Thursday, 20 September 2012

Interview with Terence Jackson

Today we're talking with author Terence Jackson about his BLOOD UNDERGROUND series.

Welcome, Terence! Tell us a bit about yourself.

I am originally from a very rural area of North Carolina - spent most of my life there until 2002 when I moved to Fargo, North Dakota, where I still reside. I work at North Dakota State University as an administrative secretary - the only male secretary on campus. I grew up watching all those great black & white horror movies - Dracula, The Werewolf, etc. - on Saturday mornings and I've always had a love for the macabre. I also watched a lot of British television, especially Dr. Who and the comedies so I've been a huge anglophile for some time, as well.

How long have you been writing?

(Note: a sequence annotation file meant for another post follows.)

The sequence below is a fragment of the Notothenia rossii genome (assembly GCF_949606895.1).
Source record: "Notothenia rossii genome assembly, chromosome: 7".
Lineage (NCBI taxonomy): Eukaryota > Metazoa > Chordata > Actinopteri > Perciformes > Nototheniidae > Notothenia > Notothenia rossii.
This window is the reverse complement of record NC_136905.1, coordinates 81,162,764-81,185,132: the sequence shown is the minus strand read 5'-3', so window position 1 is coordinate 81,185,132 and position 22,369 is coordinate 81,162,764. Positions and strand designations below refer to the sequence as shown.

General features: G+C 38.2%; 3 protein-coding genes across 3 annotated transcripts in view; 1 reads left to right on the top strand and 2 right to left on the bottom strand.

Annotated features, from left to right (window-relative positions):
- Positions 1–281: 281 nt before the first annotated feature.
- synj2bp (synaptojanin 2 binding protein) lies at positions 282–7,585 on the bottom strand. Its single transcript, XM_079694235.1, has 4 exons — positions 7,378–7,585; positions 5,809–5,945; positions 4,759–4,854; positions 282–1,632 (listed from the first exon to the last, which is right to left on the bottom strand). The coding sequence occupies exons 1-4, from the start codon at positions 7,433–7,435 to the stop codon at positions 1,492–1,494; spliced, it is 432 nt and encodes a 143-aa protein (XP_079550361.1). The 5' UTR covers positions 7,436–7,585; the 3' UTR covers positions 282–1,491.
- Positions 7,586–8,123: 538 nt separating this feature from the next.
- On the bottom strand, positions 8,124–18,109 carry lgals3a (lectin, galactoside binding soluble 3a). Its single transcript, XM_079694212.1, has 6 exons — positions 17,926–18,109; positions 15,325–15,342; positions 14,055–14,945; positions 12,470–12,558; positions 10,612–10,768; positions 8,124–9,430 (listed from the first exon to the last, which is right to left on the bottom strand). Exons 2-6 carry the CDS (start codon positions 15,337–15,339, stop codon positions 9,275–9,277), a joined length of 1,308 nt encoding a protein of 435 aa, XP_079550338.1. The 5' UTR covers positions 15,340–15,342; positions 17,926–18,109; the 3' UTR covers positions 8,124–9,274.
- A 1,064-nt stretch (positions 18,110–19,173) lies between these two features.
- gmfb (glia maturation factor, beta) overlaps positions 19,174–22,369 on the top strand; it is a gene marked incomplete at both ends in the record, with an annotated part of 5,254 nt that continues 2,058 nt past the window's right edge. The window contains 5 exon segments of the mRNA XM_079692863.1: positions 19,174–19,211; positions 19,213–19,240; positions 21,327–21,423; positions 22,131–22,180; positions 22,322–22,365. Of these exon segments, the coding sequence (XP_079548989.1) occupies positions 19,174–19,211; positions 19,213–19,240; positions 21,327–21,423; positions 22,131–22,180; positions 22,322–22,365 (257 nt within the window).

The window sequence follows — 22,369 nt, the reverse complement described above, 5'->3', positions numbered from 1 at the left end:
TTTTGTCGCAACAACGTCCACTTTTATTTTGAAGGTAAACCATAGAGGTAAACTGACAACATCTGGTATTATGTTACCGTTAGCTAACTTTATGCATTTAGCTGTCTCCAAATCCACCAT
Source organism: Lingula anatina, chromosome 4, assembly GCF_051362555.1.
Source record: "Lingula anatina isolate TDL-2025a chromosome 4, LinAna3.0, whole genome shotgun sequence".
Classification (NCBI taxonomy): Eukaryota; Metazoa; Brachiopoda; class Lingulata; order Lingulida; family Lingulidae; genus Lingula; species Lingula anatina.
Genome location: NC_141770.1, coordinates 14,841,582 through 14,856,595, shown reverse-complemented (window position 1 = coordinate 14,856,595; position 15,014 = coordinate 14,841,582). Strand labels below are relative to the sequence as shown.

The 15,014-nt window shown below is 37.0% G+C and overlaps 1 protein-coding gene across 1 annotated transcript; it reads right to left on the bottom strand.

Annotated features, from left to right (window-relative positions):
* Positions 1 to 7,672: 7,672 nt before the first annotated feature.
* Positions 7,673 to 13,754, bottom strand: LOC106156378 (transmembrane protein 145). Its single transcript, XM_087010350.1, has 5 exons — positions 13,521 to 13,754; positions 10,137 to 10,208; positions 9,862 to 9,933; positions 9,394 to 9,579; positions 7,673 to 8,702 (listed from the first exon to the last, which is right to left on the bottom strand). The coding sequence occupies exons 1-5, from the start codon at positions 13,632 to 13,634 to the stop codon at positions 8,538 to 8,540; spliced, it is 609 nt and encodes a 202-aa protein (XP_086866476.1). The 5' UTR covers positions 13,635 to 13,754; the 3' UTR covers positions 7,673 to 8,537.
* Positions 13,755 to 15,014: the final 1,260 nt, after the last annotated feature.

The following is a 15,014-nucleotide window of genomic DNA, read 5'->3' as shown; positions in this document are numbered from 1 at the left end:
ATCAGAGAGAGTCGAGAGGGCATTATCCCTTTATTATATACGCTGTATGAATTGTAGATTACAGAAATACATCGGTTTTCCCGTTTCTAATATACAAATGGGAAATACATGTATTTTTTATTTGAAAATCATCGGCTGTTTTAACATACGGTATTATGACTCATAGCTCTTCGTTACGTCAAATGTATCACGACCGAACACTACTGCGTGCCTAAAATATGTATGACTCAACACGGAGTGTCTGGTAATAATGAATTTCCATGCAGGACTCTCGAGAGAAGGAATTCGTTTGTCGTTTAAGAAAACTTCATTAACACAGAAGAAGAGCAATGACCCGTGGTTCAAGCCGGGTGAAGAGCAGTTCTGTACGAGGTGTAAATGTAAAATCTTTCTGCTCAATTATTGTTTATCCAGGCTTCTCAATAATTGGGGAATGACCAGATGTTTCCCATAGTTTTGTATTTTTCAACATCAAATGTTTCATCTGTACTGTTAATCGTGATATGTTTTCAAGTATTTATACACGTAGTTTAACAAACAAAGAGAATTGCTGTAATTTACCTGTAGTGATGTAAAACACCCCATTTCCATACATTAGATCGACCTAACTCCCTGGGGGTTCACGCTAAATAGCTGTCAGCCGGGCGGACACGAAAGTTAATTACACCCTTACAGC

I began writing when I was in college back in the 1970s, never anything serious, though. It was just for me that I wrote - mainly short stories and such. I started writing seriously in 2007 as a way to beat the boredom of winter in Fargo. My first story was "Thirty Days and Counting." It is a military love story I wrote that was inspired by - of all things - a Reba McEntire song. It took me about a year to write it and I had just completed it when I came across the Amazon Breakthrough Novel competition and I entered it. I did okay for a first-timer but I didn't win. I did publish it through Amazon's self-publishing platform and I got the bug - I wanted to write and publish more! My next book was "Von Dred" a vampire story that was inspired by a couple of notes written to me by my work study student at the time. He wound up creating the cover art for the novel. The sequel to "Von Dred" is titled "The Book of Jacob" and it follows one of the characters from "Von Dred" and tells the story from his viewpoint. That brings us up to date and to my proposed trilogy of vampire novels.